The good news is that these misunderstandings, which the mind uses to perceive threats, can be redefined. I ended up redefining my assumption that my friend acted the way she did, because I was a bad person. I saw how she was trying to use her treatment of me as a way to feel better about herself, because she had doubts. It really had nothing to do with me. Then I redefined my assumption that my husband was trying to hurt me. I saw his insecurities, and I saw how my lack of establishing boundaries was allowing him (and my other friends) to walk all over me. By changing my internal thought patterns, I was able to change my external circumstances.
You mentioned counseling. I would STRONGLY recommend that you look into skill-based therapy, such as Cognitive-Behavioral Therapy or Dialectic-Behavioral Therapy. I use a variant on these with my clients, and they have a great deal of success. This type of therapy will help you to identify and redefine assumptions and misunderstandings. It is very empowering. Redefining can take years, but you should notice some changes in your mood rather quickly.July 30, 2015 at 8:10 am #80856
Moving can be challenging, because you are alone with yourself. You are alone with your thoughts and emotions–including your fears and doubts. And relationships do evolve and change over time; sometimes this change can be difficult to experience and accept.
First, understand that close friendships take time to develop. Be patient with the process. What do you mean when you say that you are not receiving much emotional support from your family? I am also curious to see your answers to Anita’s questions.
You are keeping yourself distracted to avoid the loneliness, but distractions only work in the short term. Why do you think it is that you feel lonely? Are you having difficulty accepting the changes in your friendships? Do you need to allow yourself to grieve for your lost friendships? Are you expecting your new relationships to evolve faster than they are?
Also, look at your thoughts about yourself. Have you considered that you might be afraid that you are no longer YOU without the same connections you had in the past? Is it possible that you are afraid of who you are, underneath it all?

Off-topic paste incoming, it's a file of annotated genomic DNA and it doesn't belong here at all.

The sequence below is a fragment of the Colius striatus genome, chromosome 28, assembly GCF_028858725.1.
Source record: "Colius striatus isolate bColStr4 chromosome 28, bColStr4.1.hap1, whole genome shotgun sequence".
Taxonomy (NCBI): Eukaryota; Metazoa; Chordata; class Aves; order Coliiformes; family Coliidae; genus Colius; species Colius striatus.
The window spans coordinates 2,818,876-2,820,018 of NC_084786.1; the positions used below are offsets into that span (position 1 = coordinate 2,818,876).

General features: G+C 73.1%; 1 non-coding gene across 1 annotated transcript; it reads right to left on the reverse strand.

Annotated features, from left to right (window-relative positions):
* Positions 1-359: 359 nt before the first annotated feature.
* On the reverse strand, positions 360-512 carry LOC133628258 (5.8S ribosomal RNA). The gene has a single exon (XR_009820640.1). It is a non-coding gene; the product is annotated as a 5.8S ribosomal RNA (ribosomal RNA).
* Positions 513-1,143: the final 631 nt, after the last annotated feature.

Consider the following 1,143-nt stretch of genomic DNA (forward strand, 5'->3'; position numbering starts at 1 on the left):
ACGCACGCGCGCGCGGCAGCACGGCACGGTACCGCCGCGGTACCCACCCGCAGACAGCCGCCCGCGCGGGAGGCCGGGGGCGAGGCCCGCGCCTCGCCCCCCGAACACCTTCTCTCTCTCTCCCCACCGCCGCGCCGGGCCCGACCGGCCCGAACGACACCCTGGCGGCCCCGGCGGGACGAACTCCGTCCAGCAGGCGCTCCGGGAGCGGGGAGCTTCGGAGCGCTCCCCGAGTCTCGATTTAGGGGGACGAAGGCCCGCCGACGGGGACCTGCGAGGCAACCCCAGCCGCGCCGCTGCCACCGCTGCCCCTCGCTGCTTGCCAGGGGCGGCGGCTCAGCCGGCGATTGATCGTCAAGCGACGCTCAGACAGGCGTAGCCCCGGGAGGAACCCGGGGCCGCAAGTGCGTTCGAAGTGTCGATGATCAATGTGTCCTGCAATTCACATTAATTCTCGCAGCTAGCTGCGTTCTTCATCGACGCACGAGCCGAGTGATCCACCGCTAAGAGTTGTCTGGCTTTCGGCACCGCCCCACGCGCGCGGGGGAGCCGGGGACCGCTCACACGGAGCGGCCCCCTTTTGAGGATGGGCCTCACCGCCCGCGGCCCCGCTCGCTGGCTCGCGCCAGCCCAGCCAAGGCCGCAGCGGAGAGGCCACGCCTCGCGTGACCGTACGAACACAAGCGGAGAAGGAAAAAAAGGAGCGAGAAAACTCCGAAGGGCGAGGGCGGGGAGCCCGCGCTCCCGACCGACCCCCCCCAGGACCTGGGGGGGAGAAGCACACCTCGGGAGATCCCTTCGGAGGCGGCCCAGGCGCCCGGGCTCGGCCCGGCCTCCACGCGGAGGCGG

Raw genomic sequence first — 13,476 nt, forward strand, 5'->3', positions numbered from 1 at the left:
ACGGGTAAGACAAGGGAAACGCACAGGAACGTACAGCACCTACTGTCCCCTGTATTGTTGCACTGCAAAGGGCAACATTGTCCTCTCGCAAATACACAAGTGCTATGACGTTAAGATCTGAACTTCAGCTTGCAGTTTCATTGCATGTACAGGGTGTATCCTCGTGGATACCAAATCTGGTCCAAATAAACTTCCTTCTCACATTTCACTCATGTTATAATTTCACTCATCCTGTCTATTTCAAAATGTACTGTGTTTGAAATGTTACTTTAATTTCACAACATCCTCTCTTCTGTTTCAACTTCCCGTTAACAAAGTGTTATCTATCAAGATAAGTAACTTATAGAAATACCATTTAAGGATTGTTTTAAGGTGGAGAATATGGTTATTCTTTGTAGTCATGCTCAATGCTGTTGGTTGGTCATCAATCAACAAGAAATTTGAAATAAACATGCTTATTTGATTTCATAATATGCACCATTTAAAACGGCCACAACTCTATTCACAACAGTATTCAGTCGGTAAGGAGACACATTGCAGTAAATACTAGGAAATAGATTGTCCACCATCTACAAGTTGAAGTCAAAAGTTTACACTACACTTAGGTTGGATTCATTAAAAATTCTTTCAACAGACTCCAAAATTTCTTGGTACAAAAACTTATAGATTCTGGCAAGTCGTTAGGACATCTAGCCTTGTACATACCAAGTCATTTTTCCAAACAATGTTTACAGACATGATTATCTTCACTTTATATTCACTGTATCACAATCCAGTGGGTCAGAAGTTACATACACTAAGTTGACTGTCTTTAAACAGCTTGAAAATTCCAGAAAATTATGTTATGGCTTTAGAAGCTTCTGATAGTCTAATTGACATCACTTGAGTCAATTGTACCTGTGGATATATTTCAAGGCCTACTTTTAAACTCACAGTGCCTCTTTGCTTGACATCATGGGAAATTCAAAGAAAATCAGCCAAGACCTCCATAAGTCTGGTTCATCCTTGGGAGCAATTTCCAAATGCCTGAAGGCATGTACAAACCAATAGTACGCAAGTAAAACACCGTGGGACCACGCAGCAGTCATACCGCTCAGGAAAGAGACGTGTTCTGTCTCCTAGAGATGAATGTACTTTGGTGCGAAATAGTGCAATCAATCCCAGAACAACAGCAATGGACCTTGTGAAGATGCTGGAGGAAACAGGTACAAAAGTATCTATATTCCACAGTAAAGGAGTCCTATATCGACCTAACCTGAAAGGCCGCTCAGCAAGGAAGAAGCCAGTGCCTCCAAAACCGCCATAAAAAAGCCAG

Instead of worrying about being positive, take a good, deep look at the negative. Emotions are caused by thoughts, and emotions that don’t feel good are often based on fear and misunderstandings. Use this time to focus on you, to take a look at your inner world.July 28, 2015 at 4:24 pm #80676
Emotions don’t make us weak, if we understand what they are. Emotions are caused by THOUGHTS, and thoughts are indications of our current understanding and perceptions. So if we experience unpleasant emotions, we should take a look at the thoughts behind them. Nearly all thoughts that don’t feel good are based on fear. And fear-based thoughts can be redefined. Here is an article that explains it a bit better: http://www.onlinetherapyandcoaching.org/blog/2015/7/8/overcome-your-fear-by-redefining-your-assumptions .
BethanyJuly 28, 2015 at 3:42 pm #80674
First off, let’s redefine the notion of “relapse.” To have a relapse would be to be going backwards in your growth, which can’t happen. Instead, think of it this way. Growth is a spiral, rather than a straight line. You’ve made some excellent progress, which you won’t lose. You have been able to stop harming yourself. If you feel the inclination to use your old habits again, it just means that you have even more growing to do. Does that make sense?